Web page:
The earliest lumbering was done by the French in order to build forts, fur-trading, posts and missions. The British, and later the Americans, used Michigans hardwoods to build merchant and war ships.
North of an imaginary line from Muskegon and Saginaw, the pines grew: white, jack and Norway, as well as other conifers. It was the white pine that allowed the heyday of the lumber industry. Many white pines were over 200 years old, two hundred feet in height and five feet in diameter.
Michigans pine became important as the supply of trees in the northeast was used. By 1880, Michigan was producing as much lumber as the next three states combined.
The first area where many mills were built was Saginaw. Six rivers converge to form the Saginaw River which empties into Saginaw Bay and then Lake Huron. The rivers are the Chippewa, Tittabawassee, Cass, Bad, Shiawassee and Flint. Rivers played a very important part for the loggers because the lumber had to be floated to the mills and then to market.
The first group of people to set up lumbering operations were from New England, especially Maine and New York. The forests there were almost entirely cut, so the owners and experienced crews followed the work. Many felt that the huge forests of Michigan would last for many, many years, yet within a 20 year period, 1870 to 1890, most of the trees were cut.
The first people to understand the immensity of the woods were the government surveyors, but their job was to get information about the topography. The timber cruisers worked for the lumbermen and would select the best land available and reserve it at the land office for their employers. Much of this land sold for as little as $1.25 an acre; and later, under the Homestead Act (1862), men were hired to claim a plot of 160 acres and stay until the timber on it was cut.
After the timber cruisers found the best stands of pine, the crew would come in and build a camp, which consisted of a bunkhouse, cook shanty which had a dining room and kitchen, the most important part of camp. There was a blacksmith and a carpenter as well as a granary and barn for the animals. The camp store would have the basic supplies need by the men, such as clothes and tobacco. These buildings were not very well built, as they were often meant to be temporary, to be moved when the trees were gone. Each camp typically had two foremen, about seventy men, twenty teams of horses and seven yoke of oxen. The men came to the camp in late fall or early winter, as logging was a cold weather job. The food was plentiful, if boring. The usual meal would be bread, potatoes, tea, beans and pork. The crews worked from about 4 a.m. until dusk, even eating the noon meal in the woods. The horses and oxen, on the other hand, were very well treated and rarely overworked.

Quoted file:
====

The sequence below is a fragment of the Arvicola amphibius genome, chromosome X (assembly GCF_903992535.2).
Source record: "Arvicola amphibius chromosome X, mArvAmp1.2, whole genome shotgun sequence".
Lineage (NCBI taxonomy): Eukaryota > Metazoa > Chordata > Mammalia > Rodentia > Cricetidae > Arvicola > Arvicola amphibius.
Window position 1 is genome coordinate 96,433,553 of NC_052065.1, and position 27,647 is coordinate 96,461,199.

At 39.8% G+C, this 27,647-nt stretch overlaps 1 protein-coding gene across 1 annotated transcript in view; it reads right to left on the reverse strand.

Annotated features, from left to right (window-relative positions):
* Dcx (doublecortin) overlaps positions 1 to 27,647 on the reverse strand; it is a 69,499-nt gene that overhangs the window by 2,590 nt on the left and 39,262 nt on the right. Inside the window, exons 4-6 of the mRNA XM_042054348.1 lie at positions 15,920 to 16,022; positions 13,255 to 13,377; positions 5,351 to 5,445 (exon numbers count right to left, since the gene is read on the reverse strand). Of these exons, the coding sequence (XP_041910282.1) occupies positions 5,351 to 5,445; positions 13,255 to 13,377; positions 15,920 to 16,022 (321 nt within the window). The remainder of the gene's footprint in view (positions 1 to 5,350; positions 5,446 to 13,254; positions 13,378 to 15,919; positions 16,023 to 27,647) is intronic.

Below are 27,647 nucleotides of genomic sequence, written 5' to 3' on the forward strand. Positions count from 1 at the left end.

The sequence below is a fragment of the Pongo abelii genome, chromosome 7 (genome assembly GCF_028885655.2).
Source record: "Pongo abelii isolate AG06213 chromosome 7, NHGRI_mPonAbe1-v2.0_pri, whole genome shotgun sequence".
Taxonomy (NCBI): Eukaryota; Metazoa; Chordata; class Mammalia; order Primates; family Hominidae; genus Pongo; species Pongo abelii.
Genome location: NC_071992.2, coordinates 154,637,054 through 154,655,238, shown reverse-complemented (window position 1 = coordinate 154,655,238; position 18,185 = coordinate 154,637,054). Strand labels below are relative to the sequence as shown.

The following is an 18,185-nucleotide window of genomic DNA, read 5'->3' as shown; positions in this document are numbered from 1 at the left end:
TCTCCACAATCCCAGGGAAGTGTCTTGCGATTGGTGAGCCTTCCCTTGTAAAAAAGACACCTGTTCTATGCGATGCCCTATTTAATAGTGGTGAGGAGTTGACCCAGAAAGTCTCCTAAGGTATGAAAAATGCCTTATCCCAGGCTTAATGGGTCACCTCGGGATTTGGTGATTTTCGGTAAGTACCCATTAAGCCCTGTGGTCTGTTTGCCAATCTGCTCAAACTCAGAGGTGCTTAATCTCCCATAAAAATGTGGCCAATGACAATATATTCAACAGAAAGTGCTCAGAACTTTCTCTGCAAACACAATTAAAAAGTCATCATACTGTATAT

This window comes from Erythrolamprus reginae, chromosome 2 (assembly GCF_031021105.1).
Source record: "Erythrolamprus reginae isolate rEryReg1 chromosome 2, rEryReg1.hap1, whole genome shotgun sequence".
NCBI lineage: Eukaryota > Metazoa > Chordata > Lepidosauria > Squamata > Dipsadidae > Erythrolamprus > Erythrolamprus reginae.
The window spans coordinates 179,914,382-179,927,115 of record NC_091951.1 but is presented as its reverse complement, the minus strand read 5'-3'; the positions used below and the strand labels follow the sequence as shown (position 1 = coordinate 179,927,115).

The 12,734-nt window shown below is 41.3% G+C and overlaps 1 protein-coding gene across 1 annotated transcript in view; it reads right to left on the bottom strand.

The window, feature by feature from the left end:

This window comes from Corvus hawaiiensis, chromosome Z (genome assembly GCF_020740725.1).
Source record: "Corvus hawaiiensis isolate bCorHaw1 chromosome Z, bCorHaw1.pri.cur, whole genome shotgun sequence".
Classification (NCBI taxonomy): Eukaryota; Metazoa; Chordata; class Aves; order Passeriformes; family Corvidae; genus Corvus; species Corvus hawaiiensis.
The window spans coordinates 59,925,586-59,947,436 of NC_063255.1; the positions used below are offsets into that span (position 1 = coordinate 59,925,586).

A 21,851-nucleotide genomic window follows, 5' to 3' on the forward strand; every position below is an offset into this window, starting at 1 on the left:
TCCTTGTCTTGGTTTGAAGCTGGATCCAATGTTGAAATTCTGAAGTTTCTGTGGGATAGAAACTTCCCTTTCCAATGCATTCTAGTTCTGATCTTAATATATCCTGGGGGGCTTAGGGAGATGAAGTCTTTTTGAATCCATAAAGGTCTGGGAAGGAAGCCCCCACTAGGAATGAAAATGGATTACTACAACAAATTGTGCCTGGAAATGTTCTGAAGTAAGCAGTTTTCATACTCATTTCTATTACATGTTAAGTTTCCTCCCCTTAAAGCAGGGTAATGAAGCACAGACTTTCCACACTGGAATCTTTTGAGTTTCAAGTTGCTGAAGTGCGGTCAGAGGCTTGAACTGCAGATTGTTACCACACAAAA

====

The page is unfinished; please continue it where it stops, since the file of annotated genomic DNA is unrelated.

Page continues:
The logs were far too big and heavy to take from the woods by dragging, so the loggers made ice-covered roads, where the logs could be pulled on sleds. The loads were often extremely big and contests were held between rival camps to see which could stack a load the highest. The logs were taken to the banks of rivers, where they were piled twenty to thirty feet high, awaiting the spring thaw. When rivers melted, the logs were pushed into the swollen rivers and floated to the mills. At the mills, the logs were sorted in the boom area, each identified by a log mark on the end of the logs. The were then sorted in the boom area, each companys logs together.
The logs were difficult to handle because of their size (16 feet) and quantity. When the mill had cut the wood into boards, it was dried and then put on ships heading to various areas. Much of the wood from Saginaw, for instance, went to the Northeast, where it was used for building cities and homes. The wood from the west side of the state was shipped to Chicago, from which it was sent by train to the plains states to build homes, cities and railroad tracks.
As technology improved, the wood in Michigan was more quickly taken, especially with the introduction of the logging railroad in the 1850s. These small engines and their portable narrow gauge track made it possible to log farther away from the rivers. These railroads could haul loads of logs no matter the weather. Other improvements included the use of the crosscut saw to fell the trees much more quickly than the axe, the circular saw in the mills and the "big wheel" for logging in the summer months.
Many men made huge fortunes from the logging industry. These men are often called lumber barons, and Michigan had many. There also many other results of logging, including the growth of cities around the mills, the quick spread of farming (the land was easier to clear) and the change in Michigans environment after the trees were gone.
Much folklore arose from the camps and mills. The men were in the woods many months with only Sundays off. They often sang and made up stories, many of which are known today. The most famous is Paul Bunyon and Babe, the Blue Ox. This story, as well as others, were often based on real people and exaggerated in the retelling.
For every success story, there was one of failure or tragedy. Lumbering was dangerous and risky work. Men who worked in the camps were injured or killed. Investments in timber never paid off. Sawyers lost jobs as the mill burned to the ground. The logging era in Michigan still holds a fascination and glamour for many. The millions and millions of board feet of Michigan lumber truly helped build this country, but we will never see this again, as the trees are now gone.